Enrollment in individual health insurance coverage increased sharply in 2014, but overall net income for New York health plans dropped by more than $1 billion compared to 2013, according to a new report from the United Hospital Fund. The Big Picture VI: New York's Private and Public Insurance Markets, 2014, the sixth installment in the series, uses an analysis of enrollment and financial data across health plans and lines of business to provide a comprehensive snapshot of New York's health insurance market since the implementation of the landmark Affordable Care Act (ACA), and identifies key issues to watch looking ahead.
“Increased enrollment on and off the Exchange and in the Medicaid program highlights the importance of ACA reforms for New York,” said Peter Newell, director of UHF's Health Insurance Project and an author of the report. “Although some sectors of the industry experienced growth in net income too, many nonprofit plans struggled in 2014, and Medicare Advantage losses were a drag on most health plans' performance.”
Key findings from the report include the following:
Individual market enrollment nearly tripled in 2014 compared to 2013, and Medicaid Managed Care membership rose by 30 percent compared to 2013. However, although coverage through employer sponsored plans was stable, the shift of many public employees to self-insured coverage led to a decline in total fully insured enrollment overall.
Total net income for all New York health plans in 2014 was $516 million, down by more than $1 billion from the totals in 2013 ($1.6 billion) and 2012 ($1.7 billion).
Nonprofit Article 43 insurers reported losses of $608 million in 2014, and HMOs lost money as well; Article 42 for-profit insurers and Prepaid Health Services Plans, which specialize in public programs, posted solid returns.
Medicaid Managed Care was the most positive line of business in 2014, while Medicare Advantage generated significant losses for most health plans.
Prepaid Health Services Plans continued their steady growth in enrollment and market share, entering the commercial market for the first time. This sector saw the largest share of enrollment in 2014, nearly 30 percent.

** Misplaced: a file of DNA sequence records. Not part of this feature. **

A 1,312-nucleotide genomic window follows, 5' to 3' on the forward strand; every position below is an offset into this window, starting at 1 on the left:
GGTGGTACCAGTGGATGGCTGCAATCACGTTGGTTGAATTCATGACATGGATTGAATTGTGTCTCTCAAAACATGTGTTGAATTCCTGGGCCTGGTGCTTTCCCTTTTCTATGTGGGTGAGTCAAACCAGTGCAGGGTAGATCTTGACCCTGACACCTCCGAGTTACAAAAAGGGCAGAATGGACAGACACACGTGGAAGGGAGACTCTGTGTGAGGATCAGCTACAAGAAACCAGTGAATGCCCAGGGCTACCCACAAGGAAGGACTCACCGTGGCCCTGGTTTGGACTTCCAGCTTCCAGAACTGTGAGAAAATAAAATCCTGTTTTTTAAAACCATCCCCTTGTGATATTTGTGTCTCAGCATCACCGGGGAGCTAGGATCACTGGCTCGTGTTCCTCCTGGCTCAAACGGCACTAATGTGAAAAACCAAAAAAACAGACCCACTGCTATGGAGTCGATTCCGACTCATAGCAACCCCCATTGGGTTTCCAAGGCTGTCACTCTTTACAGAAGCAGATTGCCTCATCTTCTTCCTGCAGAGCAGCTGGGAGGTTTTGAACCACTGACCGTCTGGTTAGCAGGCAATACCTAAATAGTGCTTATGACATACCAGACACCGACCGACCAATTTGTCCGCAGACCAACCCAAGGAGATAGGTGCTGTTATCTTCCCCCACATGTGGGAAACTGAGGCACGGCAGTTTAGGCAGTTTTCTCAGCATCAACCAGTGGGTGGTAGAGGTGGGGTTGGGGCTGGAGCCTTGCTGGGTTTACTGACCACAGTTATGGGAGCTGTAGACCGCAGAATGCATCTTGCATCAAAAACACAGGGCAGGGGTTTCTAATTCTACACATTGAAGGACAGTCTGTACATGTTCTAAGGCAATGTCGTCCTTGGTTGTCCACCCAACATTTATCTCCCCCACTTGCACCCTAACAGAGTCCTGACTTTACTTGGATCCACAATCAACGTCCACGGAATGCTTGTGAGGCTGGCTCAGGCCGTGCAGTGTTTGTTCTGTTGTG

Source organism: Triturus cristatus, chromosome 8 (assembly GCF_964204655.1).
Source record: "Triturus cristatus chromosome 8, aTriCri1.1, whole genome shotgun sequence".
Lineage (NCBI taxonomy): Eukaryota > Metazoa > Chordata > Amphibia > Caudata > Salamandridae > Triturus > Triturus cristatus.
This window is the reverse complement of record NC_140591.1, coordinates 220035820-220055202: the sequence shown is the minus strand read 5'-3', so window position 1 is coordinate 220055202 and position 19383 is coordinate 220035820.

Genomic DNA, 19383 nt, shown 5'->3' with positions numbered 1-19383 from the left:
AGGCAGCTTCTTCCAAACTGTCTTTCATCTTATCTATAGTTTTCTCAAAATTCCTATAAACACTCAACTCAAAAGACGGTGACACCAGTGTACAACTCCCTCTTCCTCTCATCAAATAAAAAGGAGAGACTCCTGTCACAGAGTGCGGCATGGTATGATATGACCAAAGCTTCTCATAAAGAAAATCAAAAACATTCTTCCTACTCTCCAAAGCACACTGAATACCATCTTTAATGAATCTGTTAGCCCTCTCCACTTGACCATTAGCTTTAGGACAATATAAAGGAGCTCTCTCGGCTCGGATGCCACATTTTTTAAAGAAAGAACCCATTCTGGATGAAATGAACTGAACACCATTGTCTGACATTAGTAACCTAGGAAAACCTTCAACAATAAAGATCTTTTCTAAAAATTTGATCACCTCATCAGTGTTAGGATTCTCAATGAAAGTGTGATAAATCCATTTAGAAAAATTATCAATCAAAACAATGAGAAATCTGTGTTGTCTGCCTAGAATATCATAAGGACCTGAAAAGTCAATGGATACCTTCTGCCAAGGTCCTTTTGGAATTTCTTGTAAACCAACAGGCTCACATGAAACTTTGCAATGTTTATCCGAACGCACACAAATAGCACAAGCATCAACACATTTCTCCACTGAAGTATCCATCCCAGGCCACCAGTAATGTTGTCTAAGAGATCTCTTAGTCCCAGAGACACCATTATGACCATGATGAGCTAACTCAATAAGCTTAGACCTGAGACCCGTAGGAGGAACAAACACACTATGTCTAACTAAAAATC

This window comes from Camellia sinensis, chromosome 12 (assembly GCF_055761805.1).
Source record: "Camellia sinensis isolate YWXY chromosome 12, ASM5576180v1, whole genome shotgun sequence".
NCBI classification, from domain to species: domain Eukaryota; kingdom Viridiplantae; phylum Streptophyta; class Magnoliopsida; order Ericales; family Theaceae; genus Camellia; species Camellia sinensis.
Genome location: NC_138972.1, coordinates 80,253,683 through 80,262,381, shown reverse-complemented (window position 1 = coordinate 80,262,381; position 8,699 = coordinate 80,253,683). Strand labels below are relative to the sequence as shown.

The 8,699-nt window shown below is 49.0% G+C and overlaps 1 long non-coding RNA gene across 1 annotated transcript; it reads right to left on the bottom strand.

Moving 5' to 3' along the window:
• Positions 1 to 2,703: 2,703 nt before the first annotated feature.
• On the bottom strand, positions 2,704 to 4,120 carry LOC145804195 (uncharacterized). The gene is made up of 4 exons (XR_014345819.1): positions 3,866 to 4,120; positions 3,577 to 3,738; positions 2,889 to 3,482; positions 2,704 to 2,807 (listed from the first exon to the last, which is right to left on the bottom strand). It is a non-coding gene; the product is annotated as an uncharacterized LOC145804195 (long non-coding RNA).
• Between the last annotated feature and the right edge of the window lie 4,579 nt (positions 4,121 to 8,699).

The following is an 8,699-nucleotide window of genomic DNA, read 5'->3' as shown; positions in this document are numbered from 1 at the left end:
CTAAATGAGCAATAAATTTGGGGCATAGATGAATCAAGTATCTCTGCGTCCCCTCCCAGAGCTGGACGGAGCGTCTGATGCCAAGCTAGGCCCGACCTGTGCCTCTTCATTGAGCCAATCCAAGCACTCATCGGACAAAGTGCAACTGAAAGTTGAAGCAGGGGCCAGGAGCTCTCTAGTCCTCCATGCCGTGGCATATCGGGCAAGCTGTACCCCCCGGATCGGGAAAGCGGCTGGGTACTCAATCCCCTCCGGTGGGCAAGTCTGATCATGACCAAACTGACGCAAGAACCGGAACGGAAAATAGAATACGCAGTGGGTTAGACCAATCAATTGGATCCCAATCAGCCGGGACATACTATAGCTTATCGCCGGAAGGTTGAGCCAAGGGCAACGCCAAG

“Ambitious delivery system and payment reform efforts are underway in every corner of New York's health insurance system—Medicaid, the commercial market, and Medicare,” said Chad Shearer, UHF's vice president for policy. “The comprehensive analysis in The Big Picture provides a very useful tool for all involved in these challenging efforts.”
The Big Picture VI concludes by analyzing issues that will come into play as the health insurance marketplaces continue to evolve in the face of new state and federal policy initiatives and continuing cost pressures, including challenges in sustaining a stable individual market, the shrinking small group market, and signs of an aging regulatory infrastructure.
The Big Picture VI was written by Mr. Newell; Allan Baumgarten, an independent consultant; and Nikhita Thaper, a research assistant at UHF. It is available at www.uhfnyc.org/publications/881161. Over the past several months, UHF has published four related “snapshots” focused on particular issues related to the Affordable Care Act and their effects on New York's insurance market, including the Transitional Reinsurance Program, proposed mergers, New York's individual market, and a temporary premium subsidy program. All are available from UHF's website, www.uhfnyc.org.
About United Hospital Fund: United Hospital Fund works to build a more effective health care system for every New Yorker. An independent, nonprofit organization, we analyze public policy to inform decision-makers, find common ground among diverse stakeholders, and develop and support innovative programs that improve the quality, accessibility, affordability, and experience of patient care.